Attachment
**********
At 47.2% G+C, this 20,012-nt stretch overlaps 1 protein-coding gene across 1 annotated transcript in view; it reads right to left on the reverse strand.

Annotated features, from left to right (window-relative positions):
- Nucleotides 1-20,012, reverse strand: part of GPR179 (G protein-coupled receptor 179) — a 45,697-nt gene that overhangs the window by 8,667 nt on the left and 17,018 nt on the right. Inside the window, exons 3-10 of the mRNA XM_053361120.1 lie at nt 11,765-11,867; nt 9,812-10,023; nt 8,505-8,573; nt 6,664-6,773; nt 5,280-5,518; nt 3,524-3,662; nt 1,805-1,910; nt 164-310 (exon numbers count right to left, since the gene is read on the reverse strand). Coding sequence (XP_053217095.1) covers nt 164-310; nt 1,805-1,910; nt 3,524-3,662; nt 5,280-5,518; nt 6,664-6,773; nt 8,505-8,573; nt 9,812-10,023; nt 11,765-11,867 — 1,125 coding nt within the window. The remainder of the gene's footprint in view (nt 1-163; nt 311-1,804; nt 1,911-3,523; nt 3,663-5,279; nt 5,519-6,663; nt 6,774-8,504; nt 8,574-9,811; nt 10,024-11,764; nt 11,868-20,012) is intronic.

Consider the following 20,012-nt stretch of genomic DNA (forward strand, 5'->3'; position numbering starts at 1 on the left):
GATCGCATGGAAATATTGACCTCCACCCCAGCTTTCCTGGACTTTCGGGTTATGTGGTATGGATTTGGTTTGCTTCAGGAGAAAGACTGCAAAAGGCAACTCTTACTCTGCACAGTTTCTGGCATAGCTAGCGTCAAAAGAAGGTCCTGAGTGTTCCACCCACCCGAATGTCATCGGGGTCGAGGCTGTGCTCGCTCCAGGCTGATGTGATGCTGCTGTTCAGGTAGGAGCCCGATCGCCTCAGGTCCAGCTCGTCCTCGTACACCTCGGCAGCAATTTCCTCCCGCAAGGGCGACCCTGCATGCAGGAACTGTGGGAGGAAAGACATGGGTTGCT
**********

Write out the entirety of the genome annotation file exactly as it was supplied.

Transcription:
At 47.2% G+C, this 20,012-nt stretch overlaps 1 protein-coding gene across 1 annotated transcript in view; it reads right to left on the reverse strand.

Annotated features, from left to right (window-relative positions):
- Nucleotides 1-20,012, reverse strand: part of GPR179 (G protein-coupled receptor 179) — a 45,697-nt gene that overhangs the window by 8,667 nt on the left and 17,018 nt on the right. Inside the window, exons 3-10 of the mRNA XM_053361120.1 lie at nt 11,765-11,867; nt 9,812-10,023; nt 8,505-8,573; nt 6,664-6,773; nt 5,280-5,518; nt 3,524-3,662; nt 1,805-1,910; nt 164-310 (exon numbers count right to left, since the gene is read on the reverse strand). Coding sequence (XP_053217095.1) covers nt 164-310; nt 1,805-1,910; nt 3,524-3,662; nt 5,280-5,518; nt 6,664-6,773; nt 8,505-8,573; nt 9,812-10,023; nt 11,765-11,867 — 1,125 coding nt within the window. The remainder of the gene's footprint in view (nt 1-163; nt 311-1,804; nt 1,911-3,523; nt 3,663-5,279; nt 5,519-6,663; nt 6,774-8,504; nt 8,574-9,811; nt 10,024-11,764; nt 11,868-20,012) is intronic.

Consider the following 20,012-nt stretch of genomic DNA (forward strand, 5'->3'; position numbering starts at 1 on the left):
GATCGCATGGAAATATTGACCTCCACCCCAGCTTTCCTGGACTTTCGGGTTATGTGGTATGGATTTGGTTTGCTTCAGGAGAAAGACTGCAAAAGGCAACTCTTACTCTGCACAGTTTCTGGCATAGCTAGCGTCAAAAGAAGGTCCTGAGTGTTCCACCCACCCGAATGTCATCGGGGTCGAGGCTGTGCTCGCTCCAGGCTGATGTGATGCTGCTGTTCAGGTAGGAGCCCGATCGCCTCAGGTCCAGCTCGTCCTCGTACACCTCGGCAGCAATTTCCTCCCGCAAGGGCGACCCTGCATGCAGGAACTGTGGGAGGAAAGACATGGGTTGCT